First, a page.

Patricia McMorrow | 04.15.14
When we wake up in the morning, most of us can predict what life will look like.
As our eyes begin to open and our brain begins to function, we awake with some semblance of a general understanding of what the day may hold for us.
Unless one moment disrupts any normalcy that once existed and shatters any chance of waking to knowing what each day, hour, second holds in the future.
That moment for me occurred two days after my husband’s car crash while on duty as a police officer. Life began to unravel for all of us. I knew that life would never be the same, and the fear and anxiety came to roost within my heart that day and each day was met with dread and fear.
I began to look around me and realize that there were people with me all of the time, and that in my grief, I was keeping a wall between me and those around me. I felt like I was alone in a sea of people that were trying to reach me. That wall and feeling of loneliness was created by my stubborn belief that I could carry along without help; that I didn’t need anyone to get through this trauma.
Breaking the Tough Exterior
That belief system was challenged by a police chaplain during a visit to see what I needed. Her calm and peace began to chip away at the wall, and I remember being able to take a few deep breaths, the first in several days. She leaned into me for a hug, and gently asked me:
“Why do you think you need to carry this burden alone?”
That question hit me exactly where it needed to–my heart. Why was I not allowing people in, and why would I not allow myself to lean on others, and take the strength that was being offered? Why was I trying to carry the burden by myself?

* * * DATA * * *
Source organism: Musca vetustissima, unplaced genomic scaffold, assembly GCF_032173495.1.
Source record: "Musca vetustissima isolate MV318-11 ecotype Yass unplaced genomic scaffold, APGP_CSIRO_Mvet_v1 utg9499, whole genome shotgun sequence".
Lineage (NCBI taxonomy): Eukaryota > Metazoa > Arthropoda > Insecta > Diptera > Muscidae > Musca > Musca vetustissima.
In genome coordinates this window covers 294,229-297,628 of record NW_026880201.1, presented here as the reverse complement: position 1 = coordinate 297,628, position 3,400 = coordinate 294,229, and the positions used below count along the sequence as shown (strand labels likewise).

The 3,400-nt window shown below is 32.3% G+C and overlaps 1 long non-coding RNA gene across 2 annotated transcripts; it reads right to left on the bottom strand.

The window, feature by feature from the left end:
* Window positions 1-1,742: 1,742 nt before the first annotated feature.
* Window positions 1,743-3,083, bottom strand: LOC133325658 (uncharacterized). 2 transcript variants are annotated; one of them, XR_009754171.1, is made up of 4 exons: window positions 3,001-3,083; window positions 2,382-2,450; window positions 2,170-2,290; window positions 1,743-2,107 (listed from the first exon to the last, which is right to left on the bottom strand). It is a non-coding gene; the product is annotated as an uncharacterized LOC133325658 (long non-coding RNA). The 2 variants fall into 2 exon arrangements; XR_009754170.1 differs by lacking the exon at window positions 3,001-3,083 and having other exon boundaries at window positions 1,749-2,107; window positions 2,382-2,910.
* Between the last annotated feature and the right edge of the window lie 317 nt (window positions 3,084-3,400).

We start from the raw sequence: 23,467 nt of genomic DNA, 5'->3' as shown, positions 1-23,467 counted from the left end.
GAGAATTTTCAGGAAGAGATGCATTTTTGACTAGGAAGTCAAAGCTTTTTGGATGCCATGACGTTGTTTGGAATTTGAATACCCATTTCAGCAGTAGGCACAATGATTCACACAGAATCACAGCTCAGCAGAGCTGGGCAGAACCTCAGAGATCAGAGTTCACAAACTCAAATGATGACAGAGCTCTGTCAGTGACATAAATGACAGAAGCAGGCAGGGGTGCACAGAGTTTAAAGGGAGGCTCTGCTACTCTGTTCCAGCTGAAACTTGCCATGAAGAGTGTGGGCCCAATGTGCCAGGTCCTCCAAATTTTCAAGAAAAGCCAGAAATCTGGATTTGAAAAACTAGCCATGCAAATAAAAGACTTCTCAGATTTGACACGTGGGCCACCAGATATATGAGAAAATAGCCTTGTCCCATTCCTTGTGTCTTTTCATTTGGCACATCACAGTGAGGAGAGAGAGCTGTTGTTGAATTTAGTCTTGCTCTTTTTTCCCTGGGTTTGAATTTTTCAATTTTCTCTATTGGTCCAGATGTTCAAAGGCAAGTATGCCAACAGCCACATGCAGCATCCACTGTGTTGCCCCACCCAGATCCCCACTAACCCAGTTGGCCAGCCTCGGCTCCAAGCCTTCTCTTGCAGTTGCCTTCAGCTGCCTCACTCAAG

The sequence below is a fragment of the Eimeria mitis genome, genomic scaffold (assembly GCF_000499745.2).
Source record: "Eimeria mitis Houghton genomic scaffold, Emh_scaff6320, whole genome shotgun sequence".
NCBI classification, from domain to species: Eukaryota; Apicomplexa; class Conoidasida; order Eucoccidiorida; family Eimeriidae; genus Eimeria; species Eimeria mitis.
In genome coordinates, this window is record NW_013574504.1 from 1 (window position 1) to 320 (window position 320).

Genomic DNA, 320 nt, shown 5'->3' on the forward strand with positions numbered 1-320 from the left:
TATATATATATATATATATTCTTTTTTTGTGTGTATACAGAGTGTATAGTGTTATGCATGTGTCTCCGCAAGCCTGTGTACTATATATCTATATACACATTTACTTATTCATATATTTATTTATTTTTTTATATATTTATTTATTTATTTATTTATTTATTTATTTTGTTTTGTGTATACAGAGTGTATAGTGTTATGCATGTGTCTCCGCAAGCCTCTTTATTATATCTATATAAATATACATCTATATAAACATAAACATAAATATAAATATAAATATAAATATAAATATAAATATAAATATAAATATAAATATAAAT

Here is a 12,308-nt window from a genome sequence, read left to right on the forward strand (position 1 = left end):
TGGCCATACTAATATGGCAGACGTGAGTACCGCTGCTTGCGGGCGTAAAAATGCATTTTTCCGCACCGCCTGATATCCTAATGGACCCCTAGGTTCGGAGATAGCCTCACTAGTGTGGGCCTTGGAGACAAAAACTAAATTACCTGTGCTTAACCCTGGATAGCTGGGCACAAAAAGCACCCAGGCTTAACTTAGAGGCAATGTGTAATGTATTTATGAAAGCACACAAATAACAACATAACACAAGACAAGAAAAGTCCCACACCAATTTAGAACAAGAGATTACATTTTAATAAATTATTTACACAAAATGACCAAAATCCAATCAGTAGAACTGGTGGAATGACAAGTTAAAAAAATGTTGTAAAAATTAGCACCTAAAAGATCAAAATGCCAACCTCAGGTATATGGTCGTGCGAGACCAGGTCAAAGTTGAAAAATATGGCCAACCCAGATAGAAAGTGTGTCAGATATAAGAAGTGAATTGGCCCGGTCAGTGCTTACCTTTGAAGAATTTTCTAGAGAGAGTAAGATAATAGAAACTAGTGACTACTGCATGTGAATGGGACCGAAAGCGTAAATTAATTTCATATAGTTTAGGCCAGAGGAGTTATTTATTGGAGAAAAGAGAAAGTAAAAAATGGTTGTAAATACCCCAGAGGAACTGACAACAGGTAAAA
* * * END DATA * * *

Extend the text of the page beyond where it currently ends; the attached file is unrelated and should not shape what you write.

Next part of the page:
I had no answer for her, but I had an answer for myself. I didn’t need to carry this huge burden of sadness and fear alone.
Strengthening the Net
Each time I would lean further into others, I allowed the net of support to become stronger and stronger.
I learned to say “yes” when someone offered help, that my CaringBridge guestbook could be the best source of hope, prayers and love when I needed to take a break and just breathe, and that support is a matter of allowing others to lean into you as well.
I could depend on the people around me to help carry the load, help with the kids and meals, and depend on others to walk alongside of me while trying to live during this scary and uncertain time.
Life can change in an instant but you don’t have to walk the path alone—lean in and let others walk with you.
You Are Not Alone
If you or someone you care about could use the loving support of your community, start a CaringBridge website today.
Lisabeth Mackall is a mother, wife, author and presenter.